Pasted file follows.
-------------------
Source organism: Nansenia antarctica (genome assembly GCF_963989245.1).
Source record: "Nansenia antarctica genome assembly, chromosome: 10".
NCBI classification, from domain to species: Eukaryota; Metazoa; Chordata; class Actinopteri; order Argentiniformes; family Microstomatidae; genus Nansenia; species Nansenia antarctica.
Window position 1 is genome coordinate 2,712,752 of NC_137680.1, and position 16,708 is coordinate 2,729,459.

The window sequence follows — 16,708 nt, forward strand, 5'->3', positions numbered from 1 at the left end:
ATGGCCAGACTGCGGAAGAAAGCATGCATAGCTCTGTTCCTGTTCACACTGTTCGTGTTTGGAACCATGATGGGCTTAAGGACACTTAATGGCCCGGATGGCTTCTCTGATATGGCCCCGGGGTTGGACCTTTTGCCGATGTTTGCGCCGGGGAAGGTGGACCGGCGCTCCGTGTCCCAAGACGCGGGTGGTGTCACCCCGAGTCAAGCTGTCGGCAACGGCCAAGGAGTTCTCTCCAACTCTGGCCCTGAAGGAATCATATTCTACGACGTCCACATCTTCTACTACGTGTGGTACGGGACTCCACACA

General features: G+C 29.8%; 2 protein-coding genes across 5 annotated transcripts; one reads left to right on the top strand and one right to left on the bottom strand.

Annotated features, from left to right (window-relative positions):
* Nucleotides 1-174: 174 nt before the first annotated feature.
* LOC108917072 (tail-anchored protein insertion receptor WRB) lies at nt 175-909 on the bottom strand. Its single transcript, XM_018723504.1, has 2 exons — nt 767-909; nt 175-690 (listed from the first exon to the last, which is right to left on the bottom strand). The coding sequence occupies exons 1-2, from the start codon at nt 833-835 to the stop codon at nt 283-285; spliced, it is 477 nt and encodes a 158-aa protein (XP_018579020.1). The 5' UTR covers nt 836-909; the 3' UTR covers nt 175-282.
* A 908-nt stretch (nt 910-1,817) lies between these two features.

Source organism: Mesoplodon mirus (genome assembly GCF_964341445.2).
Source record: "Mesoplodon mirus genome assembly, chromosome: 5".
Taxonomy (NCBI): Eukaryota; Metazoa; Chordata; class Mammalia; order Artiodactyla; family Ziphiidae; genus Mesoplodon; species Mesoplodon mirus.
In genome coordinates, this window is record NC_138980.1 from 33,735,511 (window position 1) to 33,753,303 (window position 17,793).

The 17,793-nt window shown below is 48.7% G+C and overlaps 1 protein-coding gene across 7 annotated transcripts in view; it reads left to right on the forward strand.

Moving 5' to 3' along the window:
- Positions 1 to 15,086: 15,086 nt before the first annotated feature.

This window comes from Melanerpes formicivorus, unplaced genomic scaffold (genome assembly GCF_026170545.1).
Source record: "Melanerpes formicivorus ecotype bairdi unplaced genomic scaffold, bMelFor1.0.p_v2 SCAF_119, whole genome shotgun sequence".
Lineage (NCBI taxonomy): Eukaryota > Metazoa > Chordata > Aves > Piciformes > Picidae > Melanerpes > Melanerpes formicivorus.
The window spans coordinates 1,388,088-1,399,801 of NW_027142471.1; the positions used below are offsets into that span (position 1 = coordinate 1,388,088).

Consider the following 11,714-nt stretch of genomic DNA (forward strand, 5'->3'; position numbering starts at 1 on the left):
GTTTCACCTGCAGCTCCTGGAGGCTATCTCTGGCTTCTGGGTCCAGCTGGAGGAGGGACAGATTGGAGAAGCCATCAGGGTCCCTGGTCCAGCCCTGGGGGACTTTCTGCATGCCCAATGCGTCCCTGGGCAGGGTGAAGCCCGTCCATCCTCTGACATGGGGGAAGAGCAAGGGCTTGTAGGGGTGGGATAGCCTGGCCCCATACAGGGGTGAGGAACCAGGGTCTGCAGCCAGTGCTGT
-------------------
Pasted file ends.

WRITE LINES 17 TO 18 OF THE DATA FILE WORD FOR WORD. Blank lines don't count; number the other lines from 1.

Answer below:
Moving 5' to 3' along the window:
- Positions 1 to 15,086: 15,086 nt before the first annotated feature.